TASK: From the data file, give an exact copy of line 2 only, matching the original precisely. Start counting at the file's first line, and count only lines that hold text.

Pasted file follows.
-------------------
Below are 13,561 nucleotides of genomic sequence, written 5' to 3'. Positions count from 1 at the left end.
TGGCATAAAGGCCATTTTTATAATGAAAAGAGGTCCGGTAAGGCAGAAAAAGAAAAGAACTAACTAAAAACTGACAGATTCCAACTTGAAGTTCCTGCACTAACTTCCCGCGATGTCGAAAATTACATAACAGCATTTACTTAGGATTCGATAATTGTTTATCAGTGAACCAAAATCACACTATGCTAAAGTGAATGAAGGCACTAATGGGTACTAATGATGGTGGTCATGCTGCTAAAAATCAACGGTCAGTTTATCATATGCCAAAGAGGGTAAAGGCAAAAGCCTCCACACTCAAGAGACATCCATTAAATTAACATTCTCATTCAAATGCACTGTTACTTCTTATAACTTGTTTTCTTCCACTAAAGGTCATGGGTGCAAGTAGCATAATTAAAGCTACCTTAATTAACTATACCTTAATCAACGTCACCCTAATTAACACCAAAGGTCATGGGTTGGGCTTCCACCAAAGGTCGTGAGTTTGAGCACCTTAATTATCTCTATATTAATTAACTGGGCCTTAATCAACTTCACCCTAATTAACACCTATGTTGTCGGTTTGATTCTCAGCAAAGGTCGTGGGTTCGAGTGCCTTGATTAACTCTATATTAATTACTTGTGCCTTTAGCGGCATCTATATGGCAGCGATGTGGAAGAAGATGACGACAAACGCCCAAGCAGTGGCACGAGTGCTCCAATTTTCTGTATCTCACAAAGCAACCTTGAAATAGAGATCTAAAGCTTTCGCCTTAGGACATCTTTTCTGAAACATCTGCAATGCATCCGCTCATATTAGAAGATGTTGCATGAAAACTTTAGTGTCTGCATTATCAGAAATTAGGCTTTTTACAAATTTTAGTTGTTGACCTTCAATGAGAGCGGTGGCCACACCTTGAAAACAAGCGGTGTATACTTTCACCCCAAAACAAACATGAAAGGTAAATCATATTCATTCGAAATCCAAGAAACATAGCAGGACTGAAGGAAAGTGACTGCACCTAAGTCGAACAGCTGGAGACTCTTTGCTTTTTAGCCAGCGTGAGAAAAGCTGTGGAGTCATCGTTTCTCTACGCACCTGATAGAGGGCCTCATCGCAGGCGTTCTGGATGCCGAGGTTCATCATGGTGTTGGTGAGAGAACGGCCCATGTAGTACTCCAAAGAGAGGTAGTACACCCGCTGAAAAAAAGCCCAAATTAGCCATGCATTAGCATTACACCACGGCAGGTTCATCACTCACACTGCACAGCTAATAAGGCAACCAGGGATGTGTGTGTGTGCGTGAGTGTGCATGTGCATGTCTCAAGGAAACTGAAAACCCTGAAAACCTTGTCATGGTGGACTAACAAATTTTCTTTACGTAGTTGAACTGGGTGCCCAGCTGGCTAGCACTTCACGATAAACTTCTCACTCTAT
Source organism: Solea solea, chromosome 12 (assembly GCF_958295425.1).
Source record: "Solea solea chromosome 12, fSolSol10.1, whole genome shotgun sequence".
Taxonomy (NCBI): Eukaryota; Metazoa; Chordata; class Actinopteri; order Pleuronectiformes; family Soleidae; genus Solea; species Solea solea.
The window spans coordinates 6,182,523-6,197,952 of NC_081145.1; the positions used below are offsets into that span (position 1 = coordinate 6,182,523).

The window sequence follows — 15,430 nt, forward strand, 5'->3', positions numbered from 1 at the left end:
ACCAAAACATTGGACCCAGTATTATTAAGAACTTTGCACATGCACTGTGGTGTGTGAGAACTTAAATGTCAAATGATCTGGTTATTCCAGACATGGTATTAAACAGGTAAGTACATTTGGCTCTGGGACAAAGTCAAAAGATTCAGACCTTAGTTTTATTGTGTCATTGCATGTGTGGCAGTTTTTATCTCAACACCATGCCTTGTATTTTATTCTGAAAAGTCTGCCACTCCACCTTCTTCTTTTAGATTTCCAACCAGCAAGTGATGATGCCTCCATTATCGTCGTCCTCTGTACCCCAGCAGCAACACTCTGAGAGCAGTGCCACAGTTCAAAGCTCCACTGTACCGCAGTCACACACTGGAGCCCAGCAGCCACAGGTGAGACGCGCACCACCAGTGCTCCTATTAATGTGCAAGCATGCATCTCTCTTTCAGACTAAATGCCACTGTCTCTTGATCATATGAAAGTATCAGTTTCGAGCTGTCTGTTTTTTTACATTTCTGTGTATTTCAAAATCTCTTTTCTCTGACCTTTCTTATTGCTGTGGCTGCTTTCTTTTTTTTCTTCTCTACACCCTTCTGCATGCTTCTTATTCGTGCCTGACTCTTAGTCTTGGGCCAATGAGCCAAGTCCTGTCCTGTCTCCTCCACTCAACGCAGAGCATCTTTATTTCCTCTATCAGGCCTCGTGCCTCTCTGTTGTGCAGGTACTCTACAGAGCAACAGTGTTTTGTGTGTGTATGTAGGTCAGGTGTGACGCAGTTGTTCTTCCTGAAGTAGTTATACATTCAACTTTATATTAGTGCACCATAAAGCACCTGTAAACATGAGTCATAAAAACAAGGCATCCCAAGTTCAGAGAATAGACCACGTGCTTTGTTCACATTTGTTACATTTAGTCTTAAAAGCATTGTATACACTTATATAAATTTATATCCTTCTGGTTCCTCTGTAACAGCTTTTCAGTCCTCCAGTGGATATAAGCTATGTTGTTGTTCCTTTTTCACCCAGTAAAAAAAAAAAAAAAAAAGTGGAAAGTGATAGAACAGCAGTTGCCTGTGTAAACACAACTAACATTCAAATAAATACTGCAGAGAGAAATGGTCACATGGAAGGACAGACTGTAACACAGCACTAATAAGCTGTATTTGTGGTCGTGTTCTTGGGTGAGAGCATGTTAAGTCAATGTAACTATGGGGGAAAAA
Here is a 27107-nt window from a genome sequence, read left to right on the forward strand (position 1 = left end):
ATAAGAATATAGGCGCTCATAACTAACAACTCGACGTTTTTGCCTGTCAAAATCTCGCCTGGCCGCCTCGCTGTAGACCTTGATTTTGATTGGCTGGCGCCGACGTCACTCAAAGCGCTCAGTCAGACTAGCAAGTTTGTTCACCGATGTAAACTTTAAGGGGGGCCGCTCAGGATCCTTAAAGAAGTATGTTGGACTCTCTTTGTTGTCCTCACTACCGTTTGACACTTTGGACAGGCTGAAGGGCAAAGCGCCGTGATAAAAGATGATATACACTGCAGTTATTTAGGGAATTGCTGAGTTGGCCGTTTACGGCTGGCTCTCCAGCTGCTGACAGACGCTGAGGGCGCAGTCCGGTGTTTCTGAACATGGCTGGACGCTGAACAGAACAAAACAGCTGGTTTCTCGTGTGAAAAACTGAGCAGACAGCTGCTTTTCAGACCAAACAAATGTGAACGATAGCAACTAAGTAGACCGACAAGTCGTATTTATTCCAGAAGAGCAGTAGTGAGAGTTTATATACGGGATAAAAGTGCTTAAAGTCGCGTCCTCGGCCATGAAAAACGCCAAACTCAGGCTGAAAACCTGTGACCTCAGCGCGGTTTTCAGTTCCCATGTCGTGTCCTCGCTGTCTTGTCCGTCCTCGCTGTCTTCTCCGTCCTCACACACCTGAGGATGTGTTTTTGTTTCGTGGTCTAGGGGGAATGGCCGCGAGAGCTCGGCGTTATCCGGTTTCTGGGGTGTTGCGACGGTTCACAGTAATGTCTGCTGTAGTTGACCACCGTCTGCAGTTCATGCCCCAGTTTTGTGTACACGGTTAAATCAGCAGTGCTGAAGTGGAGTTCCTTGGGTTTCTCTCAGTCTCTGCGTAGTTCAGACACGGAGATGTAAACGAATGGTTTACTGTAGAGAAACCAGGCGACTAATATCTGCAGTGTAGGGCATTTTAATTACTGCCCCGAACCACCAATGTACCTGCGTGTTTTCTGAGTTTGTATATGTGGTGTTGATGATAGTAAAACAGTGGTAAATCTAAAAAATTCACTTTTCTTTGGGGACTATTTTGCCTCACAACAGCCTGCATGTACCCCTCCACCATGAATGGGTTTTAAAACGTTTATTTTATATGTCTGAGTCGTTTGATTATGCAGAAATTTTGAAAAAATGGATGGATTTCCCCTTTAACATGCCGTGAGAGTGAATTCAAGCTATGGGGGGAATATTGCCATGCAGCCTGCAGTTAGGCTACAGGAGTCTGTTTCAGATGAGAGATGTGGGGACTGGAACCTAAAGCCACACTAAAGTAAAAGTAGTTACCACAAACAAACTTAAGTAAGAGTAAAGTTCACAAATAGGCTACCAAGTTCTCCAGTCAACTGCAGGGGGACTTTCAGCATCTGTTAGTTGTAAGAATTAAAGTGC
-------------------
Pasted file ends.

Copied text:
TGGCATAAAGGCCATTTTTATAATGAAAAGAGGTCCGGTAAGGCAGAAAAAGAAAAGAACTAACTAAAAACTGACAGATTCCAACTTGAAGTTCCTGCACTAACTTCCCGCGATGTCGAAAATTACATAACAGCATTTACTTAGGATTCGATAATTGTTTATCAGTGAACCAAAATCACACTATGCTAAAGTGAATGAAGGCACTAATGGGTACTAATGATGGTGGTCATGCTGCTAAAAATCAACGGTCAGTTTATCATATGCCAAAGAGGGTAAAGGCAAAAGCCTCCACACTCAAGAGACATCCATTAAATTAACATTCTCATTCAAATGCACTGTTACTTCTTATAACTTGTTTTCTTCCACTAAAGGTCATGGGTGCAAGTAGCATAATTAAAGCTACCTTAATTAACTATACCTTAATCAACGTCACCCTAATTAACACCAAAGGTCATGGGTTGGGCTTCCACCAAAGGTCGTGAGTTTGAGCACCTTAATTATCTCTATATTAATTAACTGGGCCTTAATCAACTTCACCCTAATTAACACCTATGTTGTCGGTTTGATTCTCAGCAAAGGTCGTGGGTTCGAGTGCCTTGATTAACTCTATATTAATTACTTGTGCCTTTAGCGGCATCTATATGGCAGCGATGTGGAAGAAGATGACGACAAACGCCCAAGCAGTGGCACGAGTGCTCCAATTTTCTGTATCTCACAAAGCAACCTTGAAATAGAGATCTAAAGCTTTCGCCTTAGGACATCTTTTCTGAAACATCTGCAATGCATCCGCTCATATTAGAAGATGTTGCATGAAAACTTTAGTGTCTGCATTATCAGAAATTAGGCTTTTTACAAATTTTAGTTGTTGACCTTCAATGAGAGCGGTGGCCACACCTTGAAAACAAGCGGTGTATACTTTCACCCCAAAACAAACATGAAAGGTAAATCATATTCATTCGAAATCCAAGAAACATAGCAGGACTGAAGGAAAGTGACTGCACCTAAGTCGAACAGCTGGAGACTCTTTGCTTTTTAGCCAGCGTGAGAAAAGCTGTGGAGTCATCGTTTCTCTACGCACCTGATAGAGGGCCTCATCGCAGGCGTTCTGGATGCCGAGGTTCATCATGGTGTTGGTGAGAGAACGGCCCATGTAGTACTCCAAAGAGAGGTAGTACACCCGCTGAAAAAAAGCCCAAATTAGCCATGCATTAGCATTACACCACGGCAGGTTCATCACTCACACTGCACAGCTAATAAGGCAACCAGGGATGTGTGTGTGTGCGTGAGTGTGCATGTGCATGTCTCAAGGAAACTGAAAACCCTGAAAACCTTGTCATGGTGGACTAACAAATTTTCTTTACGTAGTTGAACTGGGTGCCCAGCTGGCTAGCACTTCACGATAAACTTCTCACTCTAT